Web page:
Lovin' Her Was Easier (Than Anything I'll Ever Do Again)

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"Lovin' Her Was Easier (Than Anything I'll Ever Do Again)"
Single by Kris Kristofferson
from the album The Silver Tongued Devil and I
Released 1971
Format 7" single
Genre Country
Length 3:47
Label Monument 8525-K
Writer(s) Kris Kristofferson
Producer(s) Fred Foster
Kris Kristofferson singles chronology
"Jody and the Kid"
(1970)
"Lovin' Her Was Easier (Than Anything I'll Ever Do Again"
(1971)
"Taker"
(1971)

"Lovin' Her Was Easier (Than Anything I'll Ever Do Again)" is a song written and recorded by Kris Kristofferson. It was also released by Roger Miller, who included it on his album The Best of Roger Miller and released it as a single in July 1971. Ten years later, it was recorded by Tompall & the Glaser Brothers for the album Lovin' Her Was Easier.

Kris Kristofferson version[edit]

Kristofferson recorded the song on his 1971 album for Monument Records, The Silver Tongued Devil and I.[1][2]

Kristofferson's rendition of the song was not released to the country format. It reached 26 on the Billboard Hot 100 and 4 on Hot Adult Contemporary Tracks.[3] In Canada, it reached 21 on the RPM Top Singles charts[4] and 8 on that same publication's Adult Contemporary list.[5]

Chart (1971) Peak
position
U.S. Billboard Hot 100 26
U.S. Billboard Hot Adult Contemporary Tracks 4
Canadian RPM Top Singles 21
Canadian RPM Adult Contemporary Tracks 8

Roger Miller version[edit]

"Lovin' Her Was Easier (Than Anything I'll Ever Do Again)"
Single by Roger Miller
from the album The Best of Roger Miller
B-side "Qua la Linta"[6]
Released July 1971
Format 7" single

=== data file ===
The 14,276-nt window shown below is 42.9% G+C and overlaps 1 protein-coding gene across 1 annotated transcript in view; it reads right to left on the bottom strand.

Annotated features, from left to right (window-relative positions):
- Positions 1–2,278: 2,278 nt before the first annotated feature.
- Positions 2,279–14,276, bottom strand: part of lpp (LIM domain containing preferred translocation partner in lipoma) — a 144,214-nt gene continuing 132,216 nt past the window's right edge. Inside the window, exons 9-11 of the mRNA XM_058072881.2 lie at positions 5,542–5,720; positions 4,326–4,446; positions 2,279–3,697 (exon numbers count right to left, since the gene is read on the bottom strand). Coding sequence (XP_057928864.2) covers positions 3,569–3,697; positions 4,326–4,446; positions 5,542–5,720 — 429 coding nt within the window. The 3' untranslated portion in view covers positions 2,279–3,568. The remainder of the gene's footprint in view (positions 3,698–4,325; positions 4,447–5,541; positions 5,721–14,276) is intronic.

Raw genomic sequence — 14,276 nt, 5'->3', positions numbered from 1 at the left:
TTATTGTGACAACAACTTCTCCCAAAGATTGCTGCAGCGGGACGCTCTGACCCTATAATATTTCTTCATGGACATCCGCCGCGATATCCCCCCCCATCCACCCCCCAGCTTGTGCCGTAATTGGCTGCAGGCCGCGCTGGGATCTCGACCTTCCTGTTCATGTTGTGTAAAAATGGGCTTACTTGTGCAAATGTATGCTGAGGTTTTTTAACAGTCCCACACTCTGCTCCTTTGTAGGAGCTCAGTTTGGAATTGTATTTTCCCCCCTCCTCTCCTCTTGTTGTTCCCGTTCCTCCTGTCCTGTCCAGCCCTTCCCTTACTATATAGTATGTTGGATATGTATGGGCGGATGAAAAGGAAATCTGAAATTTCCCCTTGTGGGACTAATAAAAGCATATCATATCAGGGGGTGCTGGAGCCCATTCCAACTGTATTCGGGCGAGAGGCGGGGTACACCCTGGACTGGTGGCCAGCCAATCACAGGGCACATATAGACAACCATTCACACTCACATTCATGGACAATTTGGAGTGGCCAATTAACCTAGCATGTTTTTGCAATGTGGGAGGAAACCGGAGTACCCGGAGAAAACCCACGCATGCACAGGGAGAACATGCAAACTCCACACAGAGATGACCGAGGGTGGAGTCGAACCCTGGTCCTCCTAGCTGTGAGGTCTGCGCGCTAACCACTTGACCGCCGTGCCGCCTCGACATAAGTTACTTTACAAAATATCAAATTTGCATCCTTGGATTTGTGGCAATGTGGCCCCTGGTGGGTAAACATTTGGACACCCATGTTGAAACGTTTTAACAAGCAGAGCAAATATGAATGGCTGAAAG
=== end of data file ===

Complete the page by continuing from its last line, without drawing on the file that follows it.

Genre Country
Length 3:06
Label Mercury 73230
Writer(s) Kris Kristofferson
Producer(s) Jerry Fuller[7]
Roger Miller singles chronology
"Tomorrow Night in Baltimore"
(1971)
"Lovin' Her Was Easier (Than Anything I'll Ever Do Again"
(1971)
"We Found It in Each Other's Arms"
(1972)

Roger Miller signed to Mercury Records in 1970 and had two Top 20 hits with the label between then and early 1971: the double-sided "South"/"Don't We All Have the Right" at 15 and "Tomorrow Night in Baltimore" at 11.[6] Mercury rush-released the single following a recording session in Los Angeles, California under the production of Jerry Fuller.[7]

Chart performance[edit]

Miller's version of the song entered the Hot Country Singles (now Hot Country Songs) charts in August 1971. The song spent eleven weeks on that chart and peaked at 28.[6] In Canada, the song debuted at 50 on the RPM Country Tracks charts dated for September 11, 1971,[8] peaking at 8 on the chart week of October 16.[9]

Chart (1971) Peak
position
U.S. Billboard Hot Country Singles 28
Canadian RPM Country Tracks 8
Canadian RPM Adult Contemporary 11


Tompall & the Glaser Brothers version[edit]

"Lovin' Her Was Easier (Than Anything I'll Ever Do Again)"
Single by Tompall & the Glaser Brothers
from the album Lovin' Her Was Easier
B-side "United We Fall"[10]
Released 1981
Format 7" single
Genre Country
Label Elektra 73230[10]
Writer(s) Kris Kristofferson
Producer(s) Jimmy Bowen
Tompall & the Glaser Brothers singles chronology
"Sweet City Woman"
(1980)
"Lovin' Her Was Easier (Than Anything I'll Ever Do Again"
(1981)
"Just One Time"
(1981)